Finding the Best & Worst In Humanity with Justin Timberlake


"There's nothing wrong with shooting for the stars." Justin Timberlake

I was in New York recently (with a loitering Dan Rather) and I learned people in general, and New Yorkers in particular, are just as bad and as wonderful as you might imagine.

My story starts at dinner with some of my former A&E colleagues.

A couple of us were grabbing a bite after work when the group morphed into a pack.  Soon I was in the middle of “old times” with a crowd of people I love.  However, at the end of dinner four people from our gang peeled off to catch Justin Timberlake at Madison Square Garden.

Fun for them – less fun for those of us left behind.

There was serious buzz around JT’s show in Atlanta, so I thought those of us who were ticketless at dinner should go over and try and get seats. No one jumped at the idea.  Something about the face value of the tickets starting at $200, and we would never find open seats, and blah, blah, blah...

“Come on!”I begged, “We can probably get tickets for $50.  Maybe we could even get them for free!”

At this point people were either laughing at me or politely nodding their heads (while thinking I’m nuts). Still, I had nothing else going on and $50 in my pocket, so I went over to the garden.

Sure enough, there were very few hawkers with tickets and those who had them wouldn’t let them loose for less than $300. When I offered $50, universally they laughed and stormed off.  Some even called me “crazy.” (or worse)

I changed tactics and went to the “box” entrance asking corporate types if there were extra seats there.


Finally, a well-dressed business-looking guy came up and offered me a ticket for $200.  I explained I was only willing to spend $50, and, like everyone else, he laughed.

“I paid $200 for these tickets for my daughter and her friend, and the friend just bailed.  I’d rather not lose the money.  How about $100?”

I explained that I wasn’t negotiating for a better price.  I was only spending $50.  Back and forth we went.  He kept lowering his price and I wasn’t moving.

Something about the exchange gave me pause – maybe it was the details of the story, or the fact that he was actually talking to me about my $50 when no one else would, but I challenged him.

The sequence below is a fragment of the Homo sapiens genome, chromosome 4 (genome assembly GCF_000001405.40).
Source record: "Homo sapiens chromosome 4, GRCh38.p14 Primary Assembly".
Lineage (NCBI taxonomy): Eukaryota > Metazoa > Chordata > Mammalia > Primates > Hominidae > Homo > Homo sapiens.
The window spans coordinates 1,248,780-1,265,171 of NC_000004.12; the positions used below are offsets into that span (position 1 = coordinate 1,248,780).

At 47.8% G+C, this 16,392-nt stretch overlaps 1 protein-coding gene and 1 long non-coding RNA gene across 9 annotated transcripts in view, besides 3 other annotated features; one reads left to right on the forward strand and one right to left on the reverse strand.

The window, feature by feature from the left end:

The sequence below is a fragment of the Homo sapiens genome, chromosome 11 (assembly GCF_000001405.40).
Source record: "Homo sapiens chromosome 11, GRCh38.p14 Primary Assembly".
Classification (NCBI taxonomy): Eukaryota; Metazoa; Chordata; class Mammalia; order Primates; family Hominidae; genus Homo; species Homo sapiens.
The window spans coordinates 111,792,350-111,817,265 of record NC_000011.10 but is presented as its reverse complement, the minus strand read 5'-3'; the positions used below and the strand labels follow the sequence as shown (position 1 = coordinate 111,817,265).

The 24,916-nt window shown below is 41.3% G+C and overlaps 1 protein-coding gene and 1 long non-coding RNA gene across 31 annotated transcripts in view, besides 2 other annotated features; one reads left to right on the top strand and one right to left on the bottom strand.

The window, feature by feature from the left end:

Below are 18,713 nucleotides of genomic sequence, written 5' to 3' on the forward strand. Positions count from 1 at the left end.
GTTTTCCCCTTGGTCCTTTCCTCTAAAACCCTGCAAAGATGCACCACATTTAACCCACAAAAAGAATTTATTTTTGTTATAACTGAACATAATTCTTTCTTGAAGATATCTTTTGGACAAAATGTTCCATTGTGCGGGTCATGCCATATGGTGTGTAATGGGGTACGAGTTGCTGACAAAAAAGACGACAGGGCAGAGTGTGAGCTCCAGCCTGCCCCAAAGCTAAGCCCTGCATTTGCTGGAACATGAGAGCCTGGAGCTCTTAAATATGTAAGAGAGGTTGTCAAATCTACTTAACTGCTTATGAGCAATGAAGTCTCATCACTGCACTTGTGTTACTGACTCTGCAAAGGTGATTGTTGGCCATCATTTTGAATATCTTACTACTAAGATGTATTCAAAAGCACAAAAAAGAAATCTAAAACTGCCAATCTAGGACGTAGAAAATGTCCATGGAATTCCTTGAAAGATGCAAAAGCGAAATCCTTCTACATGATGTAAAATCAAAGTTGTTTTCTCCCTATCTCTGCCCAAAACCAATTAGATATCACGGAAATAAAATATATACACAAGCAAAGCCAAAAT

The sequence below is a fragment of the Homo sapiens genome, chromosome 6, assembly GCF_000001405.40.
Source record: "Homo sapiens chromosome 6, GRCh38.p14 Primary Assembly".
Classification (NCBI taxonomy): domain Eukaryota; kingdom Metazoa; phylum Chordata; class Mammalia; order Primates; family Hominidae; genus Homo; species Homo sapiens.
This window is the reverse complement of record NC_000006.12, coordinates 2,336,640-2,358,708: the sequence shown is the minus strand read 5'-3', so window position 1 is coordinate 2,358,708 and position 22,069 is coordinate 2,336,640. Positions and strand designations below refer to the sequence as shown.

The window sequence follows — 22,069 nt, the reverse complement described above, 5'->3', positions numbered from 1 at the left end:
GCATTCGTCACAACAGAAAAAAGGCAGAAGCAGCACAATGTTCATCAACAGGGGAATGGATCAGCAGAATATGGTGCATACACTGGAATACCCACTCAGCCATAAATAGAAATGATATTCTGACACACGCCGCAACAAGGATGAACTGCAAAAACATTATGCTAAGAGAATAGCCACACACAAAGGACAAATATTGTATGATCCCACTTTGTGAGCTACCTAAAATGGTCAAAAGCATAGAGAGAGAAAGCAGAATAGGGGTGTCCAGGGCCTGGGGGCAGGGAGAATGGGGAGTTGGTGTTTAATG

“How do I know this is a valid ticket?”

He rolled his eyes and then pointed out the markers as to why it was legit.

“Fine.  I have $50.”

He took the money and away I went. I cleared security, walked up to the ticket taker, and he scanned my paper.

Unfortunately, the scanner gun buzzed an ugly sound and a giant red X appeared on the display. He tried again, and again the sound and X appeared.

“Hmmm,”he said “there must be a problem with the bar code.  Go back to Will Call and see if they can help you.”

At this point, I knew the truth; Mr. My Daughter’s Friend Bailed & I Don’t Want To Waste A Ticket was a big fat liar.

I went to Will Call and slid the ticket to the agent. He scanned and the obnoxious X appeared again.

Where did you get this ticket, m’am?”

Aside - When New Yorkers say m’am, it’s not in the Southern polite way, it’s more in the accusatory Joe Friday, “just the facts m’am” kind of way. This guy was calling me out.

I hesitated, not wanting to admit my idiocy,

“from a guy out front” I finally mumbled.

He peered over his glasses, “Yeah…I’ve seen a couple of these tonight.  Tell me you didn’t give the guy any money.” 

At this point, I didn’t want to say anything.  I just couldn’t. Instead I stuck out my lower lip and nodded yes to the implied, “are you an idiot?” question.

Yes. I paid money. I knew the ticket was bad. If I had listened to my gut, I knew this seller wasn’t legit.  I even said it! Still, I took the bait! Grrrrr.

As this was flying through my head and showing itself in my sad face, the guy at Will Call put up his index finger and said,

“Wait here.”

He disappeared for a minute and came back with my fake ticket and a new, legitimate ticket and said,

“Enjoy the show!”

What. In. The. World.

Petty theft followed by unmerited generosity.

Was that whiplash I felt?  No. It was grace.

Wonderful. Amazing. Grace.

I liked the show, but I love the story!!

Post Script: My ticket ended up being only two rows behind my friends, so I didn't even have to watch the show solo!  Woot!